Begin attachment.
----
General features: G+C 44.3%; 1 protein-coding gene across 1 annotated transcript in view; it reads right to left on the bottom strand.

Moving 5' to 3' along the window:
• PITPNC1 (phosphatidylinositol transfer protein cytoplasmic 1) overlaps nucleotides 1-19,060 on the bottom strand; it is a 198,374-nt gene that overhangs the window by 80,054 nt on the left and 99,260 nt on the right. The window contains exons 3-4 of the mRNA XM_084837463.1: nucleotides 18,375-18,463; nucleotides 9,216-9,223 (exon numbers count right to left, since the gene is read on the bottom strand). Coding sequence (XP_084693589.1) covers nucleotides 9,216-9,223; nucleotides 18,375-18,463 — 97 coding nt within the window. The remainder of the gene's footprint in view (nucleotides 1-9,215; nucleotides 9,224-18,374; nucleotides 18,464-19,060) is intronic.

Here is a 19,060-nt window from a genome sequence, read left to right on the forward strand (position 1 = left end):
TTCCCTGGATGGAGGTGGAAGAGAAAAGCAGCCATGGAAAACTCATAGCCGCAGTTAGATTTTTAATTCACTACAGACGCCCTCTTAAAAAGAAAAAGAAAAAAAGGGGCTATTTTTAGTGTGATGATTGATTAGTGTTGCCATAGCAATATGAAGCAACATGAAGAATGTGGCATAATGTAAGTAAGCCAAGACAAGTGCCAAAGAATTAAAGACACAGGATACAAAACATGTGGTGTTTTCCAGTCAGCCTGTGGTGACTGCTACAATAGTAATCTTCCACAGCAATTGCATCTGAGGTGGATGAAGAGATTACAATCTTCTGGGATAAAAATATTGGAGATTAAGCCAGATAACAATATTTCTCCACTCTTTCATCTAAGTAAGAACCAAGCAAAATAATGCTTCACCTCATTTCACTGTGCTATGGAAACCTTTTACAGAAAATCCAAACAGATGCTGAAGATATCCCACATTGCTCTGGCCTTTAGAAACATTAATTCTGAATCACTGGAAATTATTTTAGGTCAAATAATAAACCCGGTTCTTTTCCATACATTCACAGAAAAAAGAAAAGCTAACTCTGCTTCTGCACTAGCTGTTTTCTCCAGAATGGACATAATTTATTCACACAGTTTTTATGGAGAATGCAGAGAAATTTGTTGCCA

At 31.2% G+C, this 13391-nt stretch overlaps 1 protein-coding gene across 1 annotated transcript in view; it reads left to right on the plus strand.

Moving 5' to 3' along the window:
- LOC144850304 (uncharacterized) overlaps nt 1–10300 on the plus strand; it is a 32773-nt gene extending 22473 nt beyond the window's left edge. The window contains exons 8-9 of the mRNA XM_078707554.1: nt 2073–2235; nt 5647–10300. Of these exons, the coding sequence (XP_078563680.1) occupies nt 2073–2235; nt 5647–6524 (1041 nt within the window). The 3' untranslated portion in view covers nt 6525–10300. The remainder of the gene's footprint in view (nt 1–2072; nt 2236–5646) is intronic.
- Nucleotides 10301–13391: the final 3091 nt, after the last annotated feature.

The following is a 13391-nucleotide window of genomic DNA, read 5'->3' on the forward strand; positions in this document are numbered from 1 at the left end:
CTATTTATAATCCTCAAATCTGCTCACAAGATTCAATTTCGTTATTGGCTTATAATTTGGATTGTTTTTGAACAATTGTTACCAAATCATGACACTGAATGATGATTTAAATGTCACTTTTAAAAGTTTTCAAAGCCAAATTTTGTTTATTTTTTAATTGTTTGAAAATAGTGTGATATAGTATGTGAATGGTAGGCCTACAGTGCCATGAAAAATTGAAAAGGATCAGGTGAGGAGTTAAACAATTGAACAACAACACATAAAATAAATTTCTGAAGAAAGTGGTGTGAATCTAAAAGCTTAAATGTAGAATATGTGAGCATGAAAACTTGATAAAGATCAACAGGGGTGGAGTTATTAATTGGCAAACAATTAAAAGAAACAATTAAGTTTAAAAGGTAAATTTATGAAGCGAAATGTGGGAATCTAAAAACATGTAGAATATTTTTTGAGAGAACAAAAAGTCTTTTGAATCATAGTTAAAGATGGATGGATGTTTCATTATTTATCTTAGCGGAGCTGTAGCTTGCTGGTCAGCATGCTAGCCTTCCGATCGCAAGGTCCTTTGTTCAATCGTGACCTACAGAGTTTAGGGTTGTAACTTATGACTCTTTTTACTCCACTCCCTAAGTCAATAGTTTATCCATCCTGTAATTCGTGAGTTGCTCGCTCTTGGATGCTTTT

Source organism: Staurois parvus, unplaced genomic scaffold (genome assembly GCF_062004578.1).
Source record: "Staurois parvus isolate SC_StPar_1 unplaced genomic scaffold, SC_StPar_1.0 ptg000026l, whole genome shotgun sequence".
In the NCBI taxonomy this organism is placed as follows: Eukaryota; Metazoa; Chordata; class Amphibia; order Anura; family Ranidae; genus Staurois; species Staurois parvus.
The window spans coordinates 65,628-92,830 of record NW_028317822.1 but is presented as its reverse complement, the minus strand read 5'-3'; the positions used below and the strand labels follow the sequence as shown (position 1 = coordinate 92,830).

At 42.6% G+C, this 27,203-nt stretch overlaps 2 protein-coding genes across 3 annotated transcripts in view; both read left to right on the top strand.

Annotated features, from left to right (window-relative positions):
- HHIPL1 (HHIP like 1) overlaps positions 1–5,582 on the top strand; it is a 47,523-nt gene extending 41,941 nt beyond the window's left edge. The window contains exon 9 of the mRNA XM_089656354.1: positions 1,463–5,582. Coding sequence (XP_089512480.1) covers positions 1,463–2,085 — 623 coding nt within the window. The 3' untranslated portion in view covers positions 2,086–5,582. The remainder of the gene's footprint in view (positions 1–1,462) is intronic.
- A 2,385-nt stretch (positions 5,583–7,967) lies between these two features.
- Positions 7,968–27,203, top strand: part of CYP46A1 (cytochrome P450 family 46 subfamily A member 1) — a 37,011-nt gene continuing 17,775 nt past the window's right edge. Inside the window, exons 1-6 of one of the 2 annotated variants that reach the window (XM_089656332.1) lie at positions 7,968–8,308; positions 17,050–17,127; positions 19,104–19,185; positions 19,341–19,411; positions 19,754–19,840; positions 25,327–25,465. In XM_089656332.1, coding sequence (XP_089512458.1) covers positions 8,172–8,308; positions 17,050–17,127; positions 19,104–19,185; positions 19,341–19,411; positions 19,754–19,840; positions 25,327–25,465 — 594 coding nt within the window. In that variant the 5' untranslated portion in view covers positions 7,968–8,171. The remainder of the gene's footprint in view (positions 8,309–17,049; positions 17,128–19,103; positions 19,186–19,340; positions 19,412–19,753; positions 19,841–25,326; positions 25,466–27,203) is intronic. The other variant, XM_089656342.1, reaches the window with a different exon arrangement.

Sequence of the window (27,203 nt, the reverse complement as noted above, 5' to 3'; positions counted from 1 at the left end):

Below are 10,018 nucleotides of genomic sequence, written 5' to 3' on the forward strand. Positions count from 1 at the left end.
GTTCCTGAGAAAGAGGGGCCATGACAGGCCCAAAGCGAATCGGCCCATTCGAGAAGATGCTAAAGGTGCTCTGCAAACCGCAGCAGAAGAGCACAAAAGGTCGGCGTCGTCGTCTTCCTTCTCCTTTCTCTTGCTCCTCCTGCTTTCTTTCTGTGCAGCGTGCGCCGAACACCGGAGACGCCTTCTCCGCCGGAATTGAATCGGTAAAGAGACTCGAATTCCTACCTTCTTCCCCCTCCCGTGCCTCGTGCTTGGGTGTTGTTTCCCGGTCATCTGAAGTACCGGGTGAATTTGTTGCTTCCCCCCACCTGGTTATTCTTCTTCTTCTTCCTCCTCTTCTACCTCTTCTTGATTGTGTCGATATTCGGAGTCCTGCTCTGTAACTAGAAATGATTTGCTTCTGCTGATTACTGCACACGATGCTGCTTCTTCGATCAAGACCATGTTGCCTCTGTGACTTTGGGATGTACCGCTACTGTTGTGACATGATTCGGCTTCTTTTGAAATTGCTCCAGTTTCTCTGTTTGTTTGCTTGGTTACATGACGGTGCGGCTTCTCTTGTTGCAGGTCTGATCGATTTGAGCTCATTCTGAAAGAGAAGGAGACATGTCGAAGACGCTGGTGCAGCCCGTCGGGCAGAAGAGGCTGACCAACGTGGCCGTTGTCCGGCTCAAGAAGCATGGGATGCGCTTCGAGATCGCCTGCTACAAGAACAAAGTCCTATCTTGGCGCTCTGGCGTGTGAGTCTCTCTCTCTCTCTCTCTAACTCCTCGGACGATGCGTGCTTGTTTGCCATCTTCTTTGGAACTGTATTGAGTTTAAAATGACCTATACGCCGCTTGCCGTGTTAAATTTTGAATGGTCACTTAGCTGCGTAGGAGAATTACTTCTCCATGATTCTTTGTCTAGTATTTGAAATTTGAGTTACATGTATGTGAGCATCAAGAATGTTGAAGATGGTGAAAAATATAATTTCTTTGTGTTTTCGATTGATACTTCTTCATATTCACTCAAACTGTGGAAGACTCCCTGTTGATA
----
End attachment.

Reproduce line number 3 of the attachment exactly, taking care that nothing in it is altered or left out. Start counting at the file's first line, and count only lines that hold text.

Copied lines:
• PITPNC1 (phosphatidylinositol transfer protein cytoplasmic 1) overlaps nucleotides 1-19,060 on the bottom strand; it is a 198,374-nt gene that overhangs the window by 80,054 nt on the left and 99,260 nt on the right. The window contains exons 3-4 of the mRNA XM_084837463.1: nucleotides 18,375-18,463; nucleotides 9,216-9,223 (exon numbers count right to left, since the gene is read on the bottom strand). Coding sequence (XP_084693589.1) covers nucleotides 9,216-9,223; nucleotides 18,375-18,463 — 97 coding nt within the window. The remainder of the gene's footprint in view (nucleotides 1-9,215; nucleotides 9,224-18,374; nucleotides 18,464-19,060) is intronic.